LC SALDF Hosts Ryan Merkley, Physicians Committee for Responsible Medicine
January 25, 2018
On January 25th, 2018, LC SALDF had the opportunity to host Ryan Merkley, who is the Director of Research Advocacy at the Physicians Committee for Responsible Medicine (PCRM). Ryan discussed proposed changes to laws and policies that impact animals used in research, as well how agencies carry out these duties under the law.
Ryan discussed E-FOIA and how accessing information online has helped protect animals and shut down animal research facilities. After the Animal Welfare Act (AWA) was enacted, an animal database was created in order to comply with FOIA. PCRM had regularly used this website to ensure facilities were complying with AWA. For example, PCRM was able to obtain inspection records detailing animal abuse of tamarins from Harvard’s research lab, sent the records to the press, and filed a complaint against Harvard for violating the Endangered Species Act. Due to all the press and bad publicity for Harvard, Harvard shut down their animal research facility and the tamarins were sent to a sanctuary in Florida.
However, on February 3rd, 2017, following the swearing in of President Donald Trump, Ryan and PCRM had discovered that the animal database was taken down. Several organizations sued the USDA, claiming this violated the amendments to E-FOIA, which required USDA to post these documents because various groups regularly requested them. There was immense pressure on the USDA from these groups and lawmakers to re-post the website, which they eventually did in a limited capacity in August of 2017. This was only one of the examples that showed how the industry tries to water down laws protecting animals.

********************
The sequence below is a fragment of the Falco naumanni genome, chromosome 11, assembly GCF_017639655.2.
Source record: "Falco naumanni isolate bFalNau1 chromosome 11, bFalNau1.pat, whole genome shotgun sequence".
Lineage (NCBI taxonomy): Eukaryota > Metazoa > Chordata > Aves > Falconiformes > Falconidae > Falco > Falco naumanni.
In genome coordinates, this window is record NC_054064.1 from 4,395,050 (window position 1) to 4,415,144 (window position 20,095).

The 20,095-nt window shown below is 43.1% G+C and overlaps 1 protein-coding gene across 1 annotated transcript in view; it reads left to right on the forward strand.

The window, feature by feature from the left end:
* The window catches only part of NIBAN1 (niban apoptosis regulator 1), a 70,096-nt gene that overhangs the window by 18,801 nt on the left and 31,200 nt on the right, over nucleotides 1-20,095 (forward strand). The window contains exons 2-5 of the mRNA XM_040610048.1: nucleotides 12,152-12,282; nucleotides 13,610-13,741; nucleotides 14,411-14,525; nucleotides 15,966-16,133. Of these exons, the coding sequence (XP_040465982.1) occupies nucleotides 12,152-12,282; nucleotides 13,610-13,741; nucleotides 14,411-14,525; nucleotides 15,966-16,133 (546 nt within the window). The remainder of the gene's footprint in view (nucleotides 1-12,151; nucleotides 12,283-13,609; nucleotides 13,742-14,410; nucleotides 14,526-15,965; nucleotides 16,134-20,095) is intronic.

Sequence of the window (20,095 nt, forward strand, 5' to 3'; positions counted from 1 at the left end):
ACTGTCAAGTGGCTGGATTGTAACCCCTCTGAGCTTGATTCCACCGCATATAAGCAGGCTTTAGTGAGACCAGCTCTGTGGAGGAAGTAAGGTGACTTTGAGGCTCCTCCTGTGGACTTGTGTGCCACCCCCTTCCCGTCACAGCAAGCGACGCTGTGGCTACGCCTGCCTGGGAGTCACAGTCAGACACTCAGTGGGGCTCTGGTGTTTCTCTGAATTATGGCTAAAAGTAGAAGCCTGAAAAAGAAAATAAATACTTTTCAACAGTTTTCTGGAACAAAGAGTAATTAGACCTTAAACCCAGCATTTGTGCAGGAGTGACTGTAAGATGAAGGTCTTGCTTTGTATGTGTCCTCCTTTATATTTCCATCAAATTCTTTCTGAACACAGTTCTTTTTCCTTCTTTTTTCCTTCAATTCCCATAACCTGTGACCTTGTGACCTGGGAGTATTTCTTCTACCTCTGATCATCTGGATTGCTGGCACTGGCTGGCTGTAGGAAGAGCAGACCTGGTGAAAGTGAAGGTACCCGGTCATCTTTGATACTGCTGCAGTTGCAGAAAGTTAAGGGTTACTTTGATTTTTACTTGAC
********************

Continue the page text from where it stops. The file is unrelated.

Ryan also pointed out that 95% of drugs that are deemed safe and effective after animal testing fail in human trials. There are other new alternatives to testing drugs that does not involve animals, including microfluidic cell chips. Ryan is hopeful that technology, such as these cells, will replace testing on animals in two or three decades. He also hopes that animals will no longer be used in laboratory research if we use these better alternatives and change weak and poorly enforced laws.